Have you ever heard the expression “It’s a small world”? Well, indeed it is!
From the cool mountains of the Andean region lies the second largest city and the capital of Antioquia in Colombia called Medellin.
Then, we look to the land of wood and water located in the Caribbean Sea, the third largest island country – Jamaica. In both these places, we can find “La Mazamorra” or “Hominy Corn Porridge”.
Mazamorra or Hominy Corn Porridge – Colombian Street Food
By: Stacey-Ann Smith
A while back, some students invited me to eat one of their favorite Colombian street food after lunch. Upon reaching the shiny red jeep that had a big silver pot located at the rear of the vehicle we ordered this famous treat. I watched as the vendor stirred and scooped a white liquid with what seemed to be yellow grains combined in a container; then I was asked if I wanted sugar or “panela” (unrefined dried sugar cane juice) on the top, of which I chose panela.
I began eating the Mazamorra and to my surprise, it was ice cold! I made a face, out of shock of course and my students then asked me if I didn’t like it. It was Hominy corn porridge!”
(Tenemos esto en Jamaica que se llama Hominy corn porridge).
I had to explain the similarities and differences about the consumption of this unique dish. It was Hominy corn porridge – no doubt about it.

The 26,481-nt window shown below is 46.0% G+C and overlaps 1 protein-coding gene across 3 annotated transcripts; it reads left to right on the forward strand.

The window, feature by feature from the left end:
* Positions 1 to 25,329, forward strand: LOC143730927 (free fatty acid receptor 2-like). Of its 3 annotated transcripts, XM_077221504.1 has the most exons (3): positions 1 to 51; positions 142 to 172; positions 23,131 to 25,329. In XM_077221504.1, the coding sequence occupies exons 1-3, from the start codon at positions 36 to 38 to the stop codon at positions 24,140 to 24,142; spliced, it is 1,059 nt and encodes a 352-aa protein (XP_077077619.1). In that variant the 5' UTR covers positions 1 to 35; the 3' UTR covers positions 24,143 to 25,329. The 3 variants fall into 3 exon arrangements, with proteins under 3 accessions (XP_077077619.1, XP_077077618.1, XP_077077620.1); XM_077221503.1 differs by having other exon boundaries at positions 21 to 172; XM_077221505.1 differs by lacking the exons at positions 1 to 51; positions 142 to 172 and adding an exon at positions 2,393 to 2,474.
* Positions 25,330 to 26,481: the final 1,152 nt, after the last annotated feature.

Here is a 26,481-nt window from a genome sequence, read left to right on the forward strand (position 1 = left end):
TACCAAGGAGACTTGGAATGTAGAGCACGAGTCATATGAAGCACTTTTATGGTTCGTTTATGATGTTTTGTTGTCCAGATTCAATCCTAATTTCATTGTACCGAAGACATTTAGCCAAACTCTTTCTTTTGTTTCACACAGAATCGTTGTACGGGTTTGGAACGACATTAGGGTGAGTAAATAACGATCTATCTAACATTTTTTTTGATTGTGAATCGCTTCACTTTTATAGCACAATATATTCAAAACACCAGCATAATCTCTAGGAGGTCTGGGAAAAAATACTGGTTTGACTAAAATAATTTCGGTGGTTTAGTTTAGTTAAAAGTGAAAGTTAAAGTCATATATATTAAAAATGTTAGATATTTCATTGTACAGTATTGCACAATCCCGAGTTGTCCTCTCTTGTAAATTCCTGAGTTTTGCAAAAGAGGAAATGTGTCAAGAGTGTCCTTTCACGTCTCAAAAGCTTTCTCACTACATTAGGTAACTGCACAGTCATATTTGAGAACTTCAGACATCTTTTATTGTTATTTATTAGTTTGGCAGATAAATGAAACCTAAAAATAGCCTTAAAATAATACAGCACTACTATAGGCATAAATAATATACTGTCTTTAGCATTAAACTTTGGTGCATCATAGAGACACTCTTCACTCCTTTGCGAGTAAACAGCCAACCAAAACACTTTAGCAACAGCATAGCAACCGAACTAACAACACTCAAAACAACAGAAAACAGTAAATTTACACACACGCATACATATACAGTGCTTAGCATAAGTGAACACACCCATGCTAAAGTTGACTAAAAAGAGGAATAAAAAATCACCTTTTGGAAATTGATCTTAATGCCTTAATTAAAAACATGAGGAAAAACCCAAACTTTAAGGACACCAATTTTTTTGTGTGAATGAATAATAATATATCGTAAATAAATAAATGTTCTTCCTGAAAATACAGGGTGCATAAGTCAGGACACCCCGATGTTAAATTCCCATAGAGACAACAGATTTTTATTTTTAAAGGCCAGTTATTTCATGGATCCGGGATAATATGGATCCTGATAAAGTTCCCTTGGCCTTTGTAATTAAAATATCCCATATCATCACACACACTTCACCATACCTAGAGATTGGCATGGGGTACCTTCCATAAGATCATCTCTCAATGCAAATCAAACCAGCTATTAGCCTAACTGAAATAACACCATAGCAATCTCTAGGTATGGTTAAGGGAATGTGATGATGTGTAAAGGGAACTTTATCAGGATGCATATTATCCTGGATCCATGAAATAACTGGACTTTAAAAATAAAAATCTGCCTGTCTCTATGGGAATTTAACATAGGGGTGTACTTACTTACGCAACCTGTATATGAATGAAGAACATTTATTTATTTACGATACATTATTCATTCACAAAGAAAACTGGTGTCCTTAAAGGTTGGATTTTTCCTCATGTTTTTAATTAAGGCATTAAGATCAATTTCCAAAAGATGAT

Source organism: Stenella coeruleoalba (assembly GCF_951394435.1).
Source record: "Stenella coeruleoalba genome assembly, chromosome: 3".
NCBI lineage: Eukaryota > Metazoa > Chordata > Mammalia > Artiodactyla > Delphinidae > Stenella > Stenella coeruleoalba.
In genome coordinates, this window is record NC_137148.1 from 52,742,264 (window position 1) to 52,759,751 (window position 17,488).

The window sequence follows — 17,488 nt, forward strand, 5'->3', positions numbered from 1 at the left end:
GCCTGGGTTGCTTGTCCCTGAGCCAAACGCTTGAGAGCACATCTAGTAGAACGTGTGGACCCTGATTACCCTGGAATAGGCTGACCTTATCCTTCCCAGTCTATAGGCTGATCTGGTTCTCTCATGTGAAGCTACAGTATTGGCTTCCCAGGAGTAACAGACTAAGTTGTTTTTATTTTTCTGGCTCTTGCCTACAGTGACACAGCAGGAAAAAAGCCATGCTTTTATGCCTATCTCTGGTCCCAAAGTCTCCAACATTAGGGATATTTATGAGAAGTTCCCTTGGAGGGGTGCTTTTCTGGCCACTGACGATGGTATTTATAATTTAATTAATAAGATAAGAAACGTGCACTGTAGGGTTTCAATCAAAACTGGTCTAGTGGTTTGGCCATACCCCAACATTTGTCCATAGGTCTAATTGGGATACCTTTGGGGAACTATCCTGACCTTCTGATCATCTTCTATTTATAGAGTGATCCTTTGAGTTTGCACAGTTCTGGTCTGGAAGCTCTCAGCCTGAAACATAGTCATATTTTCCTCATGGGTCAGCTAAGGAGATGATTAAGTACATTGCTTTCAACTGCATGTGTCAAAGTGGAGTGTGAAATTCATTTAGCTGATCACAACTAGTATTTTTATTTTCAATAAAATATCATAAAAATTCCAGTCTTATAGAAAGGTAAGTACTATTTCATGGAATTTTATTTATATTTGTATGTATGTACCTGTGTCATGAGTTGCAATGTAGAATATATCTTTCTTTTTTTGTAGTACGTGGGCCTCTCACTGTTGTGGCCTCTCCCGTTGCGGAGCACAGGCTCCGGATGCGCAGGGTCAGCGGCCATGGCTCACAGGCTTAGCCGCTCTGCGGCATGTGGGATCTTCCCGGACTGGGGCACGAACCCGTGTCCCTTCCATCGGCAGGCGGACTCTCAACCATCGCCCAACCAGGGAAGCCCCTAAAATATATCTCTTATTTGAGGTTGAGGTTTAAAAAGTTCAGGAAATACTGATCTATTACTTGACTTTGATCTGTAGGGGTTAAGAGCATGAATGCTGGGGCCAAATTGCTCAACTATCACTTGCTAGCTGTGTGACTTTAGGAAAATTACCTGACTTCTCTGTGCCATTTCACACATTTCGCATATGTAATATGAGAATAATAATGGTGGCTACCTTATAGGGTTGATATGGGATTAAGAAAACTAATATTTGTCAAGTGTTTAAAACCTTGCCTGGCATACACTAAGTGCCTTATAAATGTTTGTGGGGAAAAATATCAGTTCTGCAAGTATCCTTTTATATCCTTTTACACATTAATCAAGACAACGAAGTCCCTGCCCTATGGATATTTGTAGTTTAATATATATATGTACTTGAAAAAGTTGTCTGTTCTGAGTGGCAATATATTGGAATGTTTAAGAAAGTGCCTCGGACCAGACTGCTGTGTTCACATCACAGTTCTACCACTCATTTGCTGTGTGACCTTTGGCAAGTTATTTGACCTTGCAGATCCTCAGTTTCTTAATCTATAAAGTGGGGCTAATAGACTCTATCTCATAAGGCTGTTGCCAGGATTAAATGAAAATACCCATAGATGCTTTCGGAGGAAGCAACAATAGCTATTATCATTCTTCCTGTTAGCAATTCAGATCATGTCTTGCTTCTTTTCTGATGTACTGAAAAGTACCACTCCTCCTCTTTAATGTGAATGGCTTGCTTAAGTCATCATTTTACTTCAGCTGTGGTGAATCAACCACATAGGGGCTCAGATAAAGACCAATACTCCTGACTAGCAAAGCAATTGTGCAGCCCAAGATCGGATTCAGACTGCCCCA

In Colombia, it is eaten cold because it is considered a dessert that is eaten after a meal.
Whereas in Jamaica, it is consumed hot and it´s eaten preferably as a breakfast meal or a meal in general. Whilst growing up, my mother would sometimes prepare Hominy corn porridge on a Friday evening, complaining that she was in no mood to cook, as a result qualifying it as a meal.
Additionally, in the Jamaican culture, the sugar is incorporated in the cooking process whereas in the Colombian culture the process, it is reversed. The sugar or panela is added on top of the served mixture.
Let me reiterate, it’s definitely Hominy corn porridge, it has the same ingredients – milk, water, cooked corn and sugar in common.
However, just consumed differently. I also know that Hominy corn porridge is sold as street food in the lanes of Downtown Kingston; so one can say that this too is a great similarity because in Colombia it can be found on almost every street corner and ally way.
The cost for the Mazamorra here on the streets of Colombia is two thousand pesos (2000 COP) = ($80 JMD).
It is a small world indeed!
Stacey-Ann Smith is from Kingston, Jamaica. She is an alumnus of Camperdown High School and she graduated from The Shortwood Teachers’ College having earned a Bachelor’s Degree in Modern Languages, Spanish and French. Presently, Stacey is an English teacher at a University in Colombia. She describes herself as a vivacious and loving person who also has a passion for traveling, taking pictures, her son Nicholas and Ashley, her adorable feline.